My dissertation examines ideologies of knowledge and expertise in the global governance of nuclear technology through an ethnographic study of the International Atomic Energy Agency’s Department of Safeguards and the world of non-proliferation policy interest groups. The IAEA’s Department of Safeguards is charged with verifying nuclear material and nuclear activities in a state, and is often described in the press by the moniker “nuclear watchdog.” This watchdog function experienced a deep upset in the early 1990s when it was discovered that Iraq had clandestinely pursued a nuclear weapons program (against their obligations under the Nuclear Non-Proliferation Treaty which prohibits such activity for all “non-nuclear weapons states”).
This was seen as a great failure of the IAEA’s safeguards regime which had operated according to the logic of verifying the state’s declared activities and material. There was an assumption that states would not cheat by not declaring things. In response, the IAEA’s verification system was thoroughly reviewed and transformed with additional legal instruments, technical tools, and a more expansive analytic methodology that purports to evaluate the “state as a whole” instead of simply looking at declared facilities. While the transformation of the safeguards system was intended to strengthen the Agency’s ability to perform credible verifications and repair its tarnished image, it was not free of criticism. A number of member states resent what they see as the Secretariat overreaching its mandate on safeguards. In particular, member states are worried that less quantitative evaluation methods invite politicization, and they insist on maintaining the “objective, technical” basis on which the Department of Safeguards has historically evaluated state compliance with safeguards agreements.
In my work this summer, I have puzzled through the criticisms surrounding the transformation of the safeguards system in an attempt to understand the underlying assumptions about how the system should work. My earlier analyses interpreted demands for the IAEA to remain “technically objective” as an Enlightenment fantasy of scientific objectivity. However, this interpretation did not fit easily the more I investigated the critiques. Upon re-reading Weber’s classic essay on bureaucracy, I realized that I had neglected the role of the organization’s bureaucratic structure in producing a legitimate safeguards system. Indeed, this perspective also helped to answer a question that I had posed from the beginning of my research: why was the monumental problem of controlling nuclear energy addressed by forming a bureaucracy? I began to see that the highly controversial subject of international nuclear safeguards only became an acceptable proposition once it was embedded in a bureaucratic organization which promised rule-based rationality and calculable outcomes.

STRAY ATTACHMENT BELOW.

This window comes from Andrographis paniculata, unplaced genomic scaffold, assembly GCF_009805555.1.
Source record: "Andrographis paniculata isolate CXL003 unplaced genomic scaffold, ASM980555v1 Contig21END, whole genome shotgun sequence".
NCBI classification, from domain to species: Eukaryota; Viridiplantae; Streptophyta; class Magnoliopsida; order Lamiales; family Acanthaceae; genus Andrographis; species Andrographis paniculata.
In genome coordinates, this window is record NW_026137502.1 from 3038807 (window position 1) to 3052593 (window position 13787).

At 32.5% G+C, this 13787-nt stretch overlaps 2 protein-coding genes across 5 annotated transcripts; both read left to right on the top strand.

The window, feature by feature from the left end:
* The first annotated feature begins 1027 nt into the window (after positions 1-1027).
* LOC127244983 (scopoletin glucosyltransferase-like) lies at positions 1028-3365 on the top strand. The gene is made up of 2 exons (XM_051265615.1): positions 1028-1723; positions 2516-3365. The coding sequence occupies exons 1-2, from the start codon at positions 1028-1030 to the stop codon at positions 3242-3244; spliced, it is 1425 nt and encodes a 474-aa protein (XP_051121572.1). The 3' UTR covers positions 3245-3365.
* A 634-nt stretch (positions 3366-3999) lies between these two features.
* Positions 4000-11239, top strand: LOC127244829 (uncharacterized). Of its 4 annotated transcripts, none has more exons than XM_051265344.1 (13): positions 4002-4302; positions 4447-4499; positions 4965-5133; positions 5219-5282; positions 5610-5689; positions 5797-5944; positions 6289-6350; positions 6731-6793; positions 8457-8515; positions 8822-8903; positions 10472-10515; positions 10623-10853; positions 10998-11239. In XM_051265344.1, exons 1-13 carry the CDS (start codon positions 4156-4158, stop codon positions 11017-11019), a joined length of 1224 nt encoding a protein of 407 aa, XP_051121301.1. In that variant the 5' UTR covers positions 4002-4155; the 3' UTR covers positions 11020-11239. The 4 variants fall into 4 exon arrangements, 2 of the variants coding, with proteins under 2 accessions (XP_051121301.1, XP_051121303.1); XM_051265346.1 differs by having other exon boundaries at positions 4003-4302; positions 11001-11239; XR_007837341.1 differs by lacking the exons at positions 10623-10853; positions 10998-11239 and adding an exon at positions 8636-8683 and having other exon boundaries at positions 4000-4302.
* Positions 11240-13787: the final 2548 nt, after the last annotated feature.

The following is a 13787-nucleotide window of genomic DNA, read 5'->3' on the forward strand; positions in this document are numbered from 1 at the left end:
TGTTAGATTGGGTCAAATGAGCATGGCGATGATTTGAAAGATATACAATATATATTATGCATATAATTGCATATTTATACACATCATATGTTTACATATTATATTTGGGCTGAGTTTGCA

Thus, this summer I was able to develop the argument which has become central to my dissertation. I wrote an initial draft of a chapter which lays out the controversial development of international nuclear safeguards and identifies the main critiques. Through a review of archival material and secondary literature, I show that critics of safeguards were primarily concerned with discriminatory inspections and resented the breach of sovereignty that international inspections would entail. Global political acceptance of international safeguards was made possible by ensuring that safeguards inspectors would act as bureaucrats. I anchor this claim to Weber’s ideal-typical concepts surrounding bureaucratic functioning and propose that the organization’s main epistemic mode is one of bureaucratic objectivity. This mode enables the mechanistic and rationalized application of technical systems knowledge and functions as an epistemic ideology.
The construction of this argument has allowed me to organize the ethnographic data that I’ve gathered and create a detailed outline of my dissertation. The subsequent chapters of the dissertation will address how the IAEA’s source of authority has been challenged, and how the transformations in the safeguards regime play out in the practices, objects, and discourses of the organization.
My work on this central chapter in my dissertation has been supported by a summer fellowship from the Social Sciences Division. I am grateful for the time to read, to reflect, and to write which this fellowship has provided.